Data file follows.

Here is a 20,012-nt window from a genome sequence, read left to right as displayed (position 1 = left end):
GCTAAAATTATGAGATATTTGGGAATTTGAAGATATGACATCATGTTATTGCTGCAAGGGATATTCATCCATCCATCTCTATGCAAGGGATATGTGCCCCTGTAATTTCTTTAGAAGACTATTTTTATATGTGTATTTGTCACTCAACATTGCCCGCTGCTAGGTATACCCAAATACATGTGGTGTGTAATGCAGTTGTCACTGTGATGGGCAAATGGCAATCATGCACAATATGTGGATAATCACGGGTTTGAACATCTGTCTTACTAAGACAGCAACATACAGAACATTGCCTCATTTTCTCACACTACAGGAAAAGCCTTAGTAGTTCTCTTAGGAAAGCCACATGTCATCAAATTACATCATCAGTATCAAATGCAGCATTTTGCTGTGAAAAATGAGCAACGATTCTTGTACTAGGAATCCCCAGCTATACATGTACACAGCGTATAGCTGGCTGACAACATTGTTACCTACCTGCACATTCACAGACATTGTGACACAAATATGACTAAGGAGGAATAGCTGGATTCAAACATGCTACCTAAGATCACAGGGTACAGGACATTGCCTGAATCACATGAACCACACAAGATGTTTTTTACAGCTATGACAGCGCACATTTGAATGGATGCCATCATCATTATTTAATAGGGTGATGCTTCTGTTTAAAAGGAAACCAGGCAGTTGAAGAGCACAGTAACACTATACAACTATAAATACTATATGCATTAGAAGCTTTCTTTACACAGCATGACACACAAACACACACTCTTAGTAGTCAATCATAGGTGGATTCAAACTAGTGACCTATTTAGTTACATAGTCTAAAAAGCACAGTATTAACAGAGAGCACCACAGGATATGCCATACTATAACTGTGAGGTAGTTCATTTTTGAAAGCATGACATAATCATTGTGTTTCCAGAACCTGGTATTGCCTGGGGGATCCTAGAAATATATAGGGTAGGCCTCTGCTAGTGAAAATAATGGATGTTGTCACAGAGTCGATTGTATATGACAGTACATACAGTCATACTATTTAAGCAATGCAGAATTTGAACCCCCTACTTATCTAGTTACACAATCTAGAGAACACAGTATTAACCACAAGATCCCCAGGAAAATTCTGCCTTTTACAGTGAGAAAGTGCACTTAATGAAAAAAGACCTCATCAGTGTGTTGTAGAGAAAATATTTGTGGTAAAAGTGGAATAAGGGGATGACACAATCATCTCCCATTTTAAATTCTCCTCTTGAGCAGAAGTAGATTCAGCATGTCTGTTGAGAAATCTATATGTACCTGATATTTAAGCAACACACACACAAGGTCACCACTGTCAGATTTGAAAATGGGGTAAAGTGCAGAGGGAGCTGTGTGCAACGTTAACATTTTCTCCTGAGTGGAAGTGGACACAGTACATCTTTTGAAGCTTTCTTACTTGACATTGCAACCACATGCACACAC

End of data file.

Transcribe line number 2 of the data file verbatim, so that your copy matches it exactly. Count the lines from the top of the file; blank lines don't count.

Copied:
GCTAAAATTATGAGATATTTGGGAATTTGAAGATATGACATCATGTTATTGCTGCAAGGGATATTCATCCATCCATCTCTATGCAAGGGATATGTGCCCCTGTAATTTCTTTAGAAGACTATTTTTATATGTGTATTTGTCACTCAACATTGCCCGCTGCTAGGTATACCCAAATACATGTGGTGTGTAATGCAGTTGTCACTGTGATGGGCAAATGGCAATCATGCACAATATGTGGATAATCACGGGTTTGAACATCTGTCTTACTAAGACAGCAACATACAGAACATTGCCTCATTTTCTCACACTACAGGAAAAGCCTTAGTAGTTCTCTTAGGAAAGCCACATGTCATCAAATTACATCATCAGTATCAAATGCAGCATTTTGCTGTGAAAAATGAGCAACGATTCTTGTACTAGGAATCCCCAGCTATACATGTACACAGCGTATAGCTGGCTGACAACATTGTTACCTACCTGCACATTCACAGACATTGTGACACAAATATGACTAAGGAGGAATAGCTGGATTCAAACATGCTACCTAAGATCACAGGGTACAGGACATTGCCTGAATCACATGAACCACACAAGATGTTTTTTACAGCTATGACAGCGCACATTTGAATGGATGCCATCATCATTATTTAATAGGGTGATGCTTCTGTTTAAAAGGAAACCAGGCAGTTGAAGAGCACAGTAACACTATACAACTATAAATACTATATGCATTAGAAGCTTTCTTTACACAGCATGACACACAAACACACACTCTTAGTAGTCAATCATAGGTGGATTCAAACTAGTGACCTATTTAGTTACATAGTCTAAAAAGCACAGTATTAACAGAGAGCACCACAGGATATGCCATACTATAACTGTGAGGTAGTTCATTTTTGAAAGCATGACATAATCATTGTGTTTCCAGAACCTGGTATTGCCTGGGGGATCCTAGAAATATATAGGGTAGGCCTCTGCTAGTGAAAATAATGGATGTTGTCACAGAGTCGATTGTATATGACAGTACATACAGTCATACTATTTAAGCAATGCAGAATTTGAACCCCCTACTTATCTAGTTACACAATCTAGAGAACACAGTATTAACCACAAGATCCCCAGGAAAATTCTGCCTTTTACAGTGAGAAAGTGCACTTAATGAAAAAAGACCTCATCAGTGTGTTGTAGAGAAAATATTTGTGGTAAAAGTGGAATAAGGGGATGACACAATCATCTCCCATTTTAAATTCTCCTCTTGAGCAGAAGTAGATTCAGCATGTCTGTTGAGAAATCTATATGTACCTGATATTTAAGCAACACACACACAAGGTCACCACTGTCAGATTTGAAAATGGGGTAAAGTGCAGAGGGAGCTGTGTGCAACGTTAACATTTTCTCCTGAGTGGAAGTGGACACAGTACATCTTTTGAAGCTTTCTTACTTGACATTGCAACCACATGCACACAC